By Lesley de Souza
ASC Microplastics Adventurer
I plunge my arm below the surface of the water, feeling the weight of the bottle increase as it fills with our first sample. The sun is relentless here at 3 degrees north of the equator, and my first impulse is to dive in and cool down, but I know black caiman, anaconda, sting ray, electric eels and piranha also take pleasure in these waters.
We are on southern Guyana’s Rewa River studying arapaima, one of the largest freshwater fish in the world. Arapaima often surface to breathe air, and their size—more than 10 feet long and up to 400 pounds—makes them an easy target for sight fishing and overharvest. Despite their threatened status, they are a sought-after delicacy in tropical South America.
I’ve spent the last three years studying arapaima movement patterns, helping inform managers about the need for protection. I work with the indigenous Rewa villagers and Rewa Eco Lodge, whose ban on commercial harvest has contributed to high arapaima numbers here.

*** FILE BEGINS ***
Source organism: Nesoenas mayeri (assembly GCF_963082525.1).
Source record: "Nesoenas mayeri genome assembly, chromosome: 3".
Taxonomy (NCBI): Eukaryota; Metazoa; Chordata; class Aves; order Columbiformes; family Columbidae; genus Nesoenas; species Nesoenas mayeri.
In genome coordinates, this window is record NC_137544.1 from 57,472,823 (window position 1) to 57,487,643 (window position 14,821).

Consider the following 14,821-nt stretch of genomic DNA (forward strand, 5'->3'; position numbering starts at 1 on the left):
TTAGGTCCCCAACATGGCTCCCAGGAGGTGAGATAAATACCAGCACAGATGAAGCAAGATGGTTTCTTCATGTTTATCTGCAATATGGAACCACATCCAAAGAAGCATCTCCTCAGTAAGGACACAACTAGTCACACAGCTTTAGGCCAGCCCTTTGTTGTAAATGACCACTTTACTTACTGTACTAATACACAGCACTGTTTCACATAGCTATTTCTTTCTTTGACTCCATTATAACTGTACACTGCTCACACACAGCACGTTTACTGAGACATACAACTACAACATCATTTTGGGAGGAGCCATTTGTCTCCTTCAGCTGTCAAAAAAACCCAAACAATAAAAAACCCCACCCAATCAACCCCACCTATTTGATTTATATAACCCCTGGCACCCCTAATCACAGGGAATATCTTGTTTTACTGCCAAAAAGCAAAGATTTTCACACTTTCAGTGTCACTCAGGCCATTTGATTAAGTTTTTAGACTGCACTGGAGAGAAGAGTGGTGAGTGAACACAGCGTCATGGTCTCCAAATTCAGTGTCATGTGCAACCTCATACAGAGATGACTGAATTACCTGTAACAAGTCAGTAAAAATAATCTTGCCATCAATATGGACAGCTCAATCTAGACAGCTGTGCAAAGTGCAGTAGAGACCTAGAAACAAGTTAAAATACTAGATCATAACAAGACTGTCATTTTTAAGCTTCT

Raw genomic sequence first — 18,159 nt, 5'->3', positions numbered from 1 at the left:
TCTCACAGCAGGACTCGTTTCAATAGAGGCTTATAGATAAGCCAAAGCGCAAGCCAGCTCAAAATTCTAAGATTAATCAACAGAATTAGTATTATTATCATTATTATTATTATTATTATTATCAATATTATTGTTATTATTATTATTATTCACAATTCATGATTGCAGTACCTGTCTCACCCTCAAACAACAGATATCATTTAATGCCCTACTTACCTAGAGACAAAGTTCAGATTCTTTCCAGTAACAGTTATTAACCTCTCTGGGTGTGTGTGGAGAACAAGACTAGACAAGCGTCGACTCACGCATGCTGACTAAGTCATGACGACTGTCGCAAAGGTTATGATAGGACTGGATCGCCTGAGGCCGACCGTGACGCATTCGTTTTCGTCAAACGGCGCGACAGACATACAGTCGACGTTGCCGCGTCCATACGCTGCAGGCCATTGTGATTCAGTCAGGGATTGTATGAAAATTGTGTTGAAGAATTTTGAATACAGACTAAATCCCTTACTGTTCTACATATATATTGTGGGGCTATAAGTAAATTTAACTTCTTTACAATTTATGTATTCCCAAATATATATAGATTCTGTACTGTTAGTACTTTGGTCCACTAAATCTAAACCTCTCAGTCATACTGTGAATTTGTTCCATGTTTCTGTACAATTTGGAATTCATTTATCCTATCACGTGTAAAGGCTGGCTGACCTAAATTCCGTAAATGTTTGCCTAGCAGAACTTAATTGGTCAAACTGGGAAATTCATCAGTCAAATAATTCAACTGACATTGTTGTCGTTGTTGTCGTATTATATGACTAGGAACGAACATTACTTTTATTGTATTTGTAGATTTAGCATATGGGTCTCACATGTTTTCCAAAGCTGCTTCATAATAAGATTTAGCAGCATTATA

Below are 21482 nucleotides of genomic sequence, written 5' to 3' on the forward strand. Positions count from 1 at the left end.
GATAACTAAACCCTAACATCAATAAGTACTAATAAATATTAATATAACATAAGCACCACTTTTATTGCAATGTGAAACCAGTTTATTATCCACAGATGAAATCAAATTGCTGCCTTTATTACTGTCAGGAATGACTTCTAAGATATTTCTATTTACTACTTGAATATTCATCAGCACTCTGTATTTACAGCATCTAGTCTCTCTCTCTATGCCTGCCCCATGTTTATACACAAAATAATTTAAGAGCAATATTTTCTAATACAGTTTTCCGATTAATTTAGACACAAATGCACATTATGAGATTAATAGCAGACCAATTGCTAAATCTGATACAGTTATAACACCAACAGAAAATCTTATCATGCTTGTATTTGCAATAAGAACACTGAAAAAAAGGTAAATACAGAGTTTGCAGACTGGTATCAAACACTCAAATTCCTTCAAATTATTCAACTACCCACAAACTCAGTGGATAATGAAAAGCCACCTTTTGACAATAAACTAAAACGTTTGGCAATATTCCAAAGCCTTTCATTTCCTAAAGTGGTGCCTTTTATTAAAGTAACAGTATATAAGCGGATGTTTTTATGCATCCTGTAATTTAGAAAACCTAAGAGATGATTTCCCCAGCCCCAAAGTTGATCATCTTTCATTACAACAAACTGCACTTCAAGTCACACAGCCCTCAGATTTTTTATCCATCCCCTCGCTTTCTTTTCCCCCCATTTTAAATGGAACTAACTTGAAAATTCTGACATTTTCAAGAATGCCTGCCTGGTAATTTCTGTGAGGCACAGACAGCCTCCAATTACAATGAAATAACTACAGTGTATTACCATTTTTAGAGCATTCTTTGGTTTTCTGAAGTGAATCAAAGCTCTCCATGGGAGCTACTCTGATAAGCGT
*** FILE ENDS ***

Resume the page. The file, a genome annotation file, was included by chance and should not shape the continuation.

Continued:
One of the most remote ecosystems left on Earth, the Rewa is a biodiversity hotspot harboring giant Amazon River turtle, giant river otter, jaguar, harpy eagle, goliath bird eating spider, giant armadillo and tapir. Even so, when I learned of the ASC Microplastics Project, I wondered if plastic was present in these waters. So, during a recent trip, photographer Zachary James Johnston and I collected water samples for ASC.
In addition to wildlife, the Rewa villagers depend on a healthy ecosystem to hunt, fish and live off this land. Under threat from mining, logging and agriculture, the Amerindians are working to protect their forests. If they can save it and arapaima for future generations, what steps will be needed to protect them from microplastics, too?
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